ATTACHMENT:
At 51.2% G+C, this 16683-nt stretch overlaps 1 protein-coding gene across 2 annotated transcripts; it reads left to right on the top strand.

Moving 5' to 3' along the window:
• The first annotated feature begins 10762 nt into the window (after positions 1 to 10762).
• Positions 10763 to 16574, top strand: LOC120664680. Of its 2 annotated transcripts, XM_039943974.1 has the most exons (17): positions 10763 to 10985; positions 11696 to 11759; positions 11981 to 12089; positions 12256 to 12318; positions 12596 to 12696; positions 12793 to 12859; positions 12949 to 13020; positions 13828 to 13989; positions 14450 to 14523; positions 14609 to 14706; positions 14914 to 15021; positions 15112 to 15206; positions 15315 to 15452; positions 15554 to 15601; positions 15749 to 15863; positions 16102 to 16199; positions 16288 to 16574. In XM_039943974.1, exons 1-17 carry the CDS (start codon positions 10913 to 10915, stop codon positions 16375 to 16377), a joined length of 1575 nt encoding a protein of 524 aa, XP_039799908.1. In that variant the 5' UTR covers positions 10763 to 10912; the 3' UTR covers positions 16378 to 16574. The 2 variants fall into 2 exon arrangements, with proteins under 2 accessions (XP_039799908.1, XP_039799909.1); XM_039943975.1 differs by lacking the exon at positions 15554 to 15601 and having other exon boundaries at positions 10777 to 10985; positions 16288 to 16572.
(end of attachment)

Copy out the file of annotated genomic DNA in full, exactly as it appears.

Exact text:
At 51.2% G+C, this 16683-nt stretch overlaps 1 protein-coding gene across 2 annotated transcripts; it reads left to right on the top strand.

Moving 5' to 3' along the window:
• The first annotated feature begins 10762 nt into the window (after positions 1 to 10762).
• Positions 10763 to 16574, top strand: LOC120664680. Of its 2 annotated transcripts, XM_039943974.1 has the most exons (17): positions 10763 to 10985; positions 11696 to 11759; positions 11981 to 12089; positions 12256 to 12318; positions 12596 to 12696; positions 12793 to 12859; positions 12949 to 13020; positions 13828 to 13989; positions 14450 to 14523; positions 14609 to 14706; positions 14914 to 15021; positions 15112 to 15206; positions 15315 to 15452; positions 15554 to 15601; positions 15749 to 15863; positions 16102 to 16199; positions 16288 to 16574. In XM_039943974.1, exons 1-17 carry the CDS (start codon positions 10913 to 10915, stop codon positions 16375 to 16377), a joined length of 1575 nt encoding a protein of 524 aa, XP_039799908.1. In that variant the 5' UTR covers positions 10763 to 10912; the 3' UTR covers positions 16378 to 16574. The 2 variants fall into 2 exon arrangements, with proteins under 2 accessions (XP_039799908.1, XP_039799909.1); XM_039943975.1 differs by lacking the exon at positions 15554 to 15601 and having other exon boundaries at positions 10777 to 10985; positions 16288 to 16572.